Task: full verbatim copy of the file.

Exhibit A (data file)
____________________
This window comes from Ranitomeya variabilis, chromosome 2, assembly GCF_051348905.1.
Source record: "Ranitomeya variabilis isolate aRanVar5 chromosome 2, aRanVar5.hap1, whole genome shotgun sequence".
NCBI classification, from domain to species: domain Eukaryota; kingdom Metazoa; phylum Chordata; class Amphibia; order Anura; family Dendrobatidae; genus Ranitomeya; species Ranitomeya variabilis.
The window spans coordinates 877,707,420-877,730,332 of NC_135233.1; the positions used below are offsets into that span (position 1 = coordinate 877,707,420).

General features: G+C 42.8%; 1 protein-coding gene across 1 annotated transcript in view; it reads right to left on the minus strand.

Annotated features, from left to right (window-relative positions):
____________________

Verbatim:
This window comes from Ranitomeya variabilis, chromosome 2, assembly GCF_051348905.1.
Source record: "Ranitomeya variabilis isolate aRanVar5 chromosome 2, aRanVar5.hap1, whole genome shotgun sequence".
NCBI classification, from domain to species: domain Eukaryota; kingdom Metazoa; phylum Chordata; class Amphibia; order Anura; family Dendrobatidae; genus Ranitomeya; species Ranitomeya variabilis.
The window spans coordinates 877,707,420-877,730,332 of NC_135233.1; the positions used below are offsets into that span (position 1 = coordinate 877,707,420).

General features: G+C 42.8%; 1 protein-coding gene across 1 annotated transcript in view; it reads right to left on the minus strand.

Annotated features, from left to right (window-relative positions):